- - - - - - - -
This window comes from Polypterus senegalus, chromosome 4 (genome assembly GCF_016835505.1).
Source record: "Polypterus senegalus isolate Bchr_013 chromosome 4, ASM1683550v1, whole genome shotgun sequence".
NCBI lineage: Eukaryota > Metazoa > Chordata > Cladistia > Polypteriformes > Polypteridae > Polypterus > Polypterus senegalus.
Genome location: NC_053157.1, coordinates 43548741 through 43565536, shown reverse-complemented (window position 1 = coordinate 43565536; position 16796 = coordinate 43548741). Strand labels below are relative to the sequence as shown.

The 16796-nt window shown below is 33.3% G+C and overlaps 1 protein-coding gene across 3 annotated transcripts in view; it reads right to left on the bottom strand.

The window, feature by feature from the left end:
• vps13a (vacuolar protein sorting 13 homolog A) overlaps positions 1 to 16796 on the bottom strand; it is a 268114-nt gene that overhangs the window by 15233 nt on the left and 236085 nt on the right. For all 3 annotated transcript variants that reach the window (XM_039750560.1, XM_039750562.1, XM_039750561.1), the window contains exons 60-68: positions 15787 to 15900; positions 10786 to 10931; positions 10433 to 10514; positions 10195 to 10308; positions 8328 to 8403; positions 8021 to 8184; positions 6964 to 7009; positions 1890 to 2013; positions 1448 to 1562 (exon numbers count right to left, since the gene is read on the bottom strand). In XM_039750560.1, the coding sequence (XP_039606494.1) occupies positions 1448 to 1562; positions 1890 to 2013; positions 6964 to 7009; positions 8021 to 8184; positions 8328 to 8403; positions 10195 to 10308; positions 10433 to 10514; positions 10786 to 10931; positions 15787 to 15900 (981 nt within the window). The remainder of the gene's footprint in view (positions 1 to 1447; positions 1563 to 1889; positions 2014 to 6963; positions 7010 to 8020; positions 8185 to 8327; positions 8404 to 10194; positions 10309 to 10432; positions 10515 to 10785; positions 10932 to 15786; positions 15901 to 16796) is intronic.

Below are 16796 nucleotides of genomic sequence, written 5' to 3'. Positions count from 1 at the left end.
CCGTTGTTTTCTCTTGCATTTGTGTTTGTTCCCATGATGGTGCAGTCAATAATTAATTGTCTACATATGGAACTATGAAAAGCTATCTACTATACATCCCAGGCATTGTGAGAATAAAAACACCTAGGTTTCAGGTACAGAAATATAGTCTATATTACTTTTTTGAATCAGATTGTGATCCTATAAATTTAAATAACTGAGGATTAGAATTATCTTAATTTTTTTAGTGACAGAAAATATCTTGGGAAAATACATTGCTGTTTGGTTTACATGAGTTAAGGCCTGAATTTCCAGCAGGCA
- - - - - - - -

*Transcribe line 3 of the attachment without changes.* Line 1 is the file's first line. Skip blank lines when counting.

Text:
NCBI lineage: Eukaryota > Metazoa > Chordata > Cladistia > Polypteriformes > Polypteridae > Polypterus > Polypterus senegalus.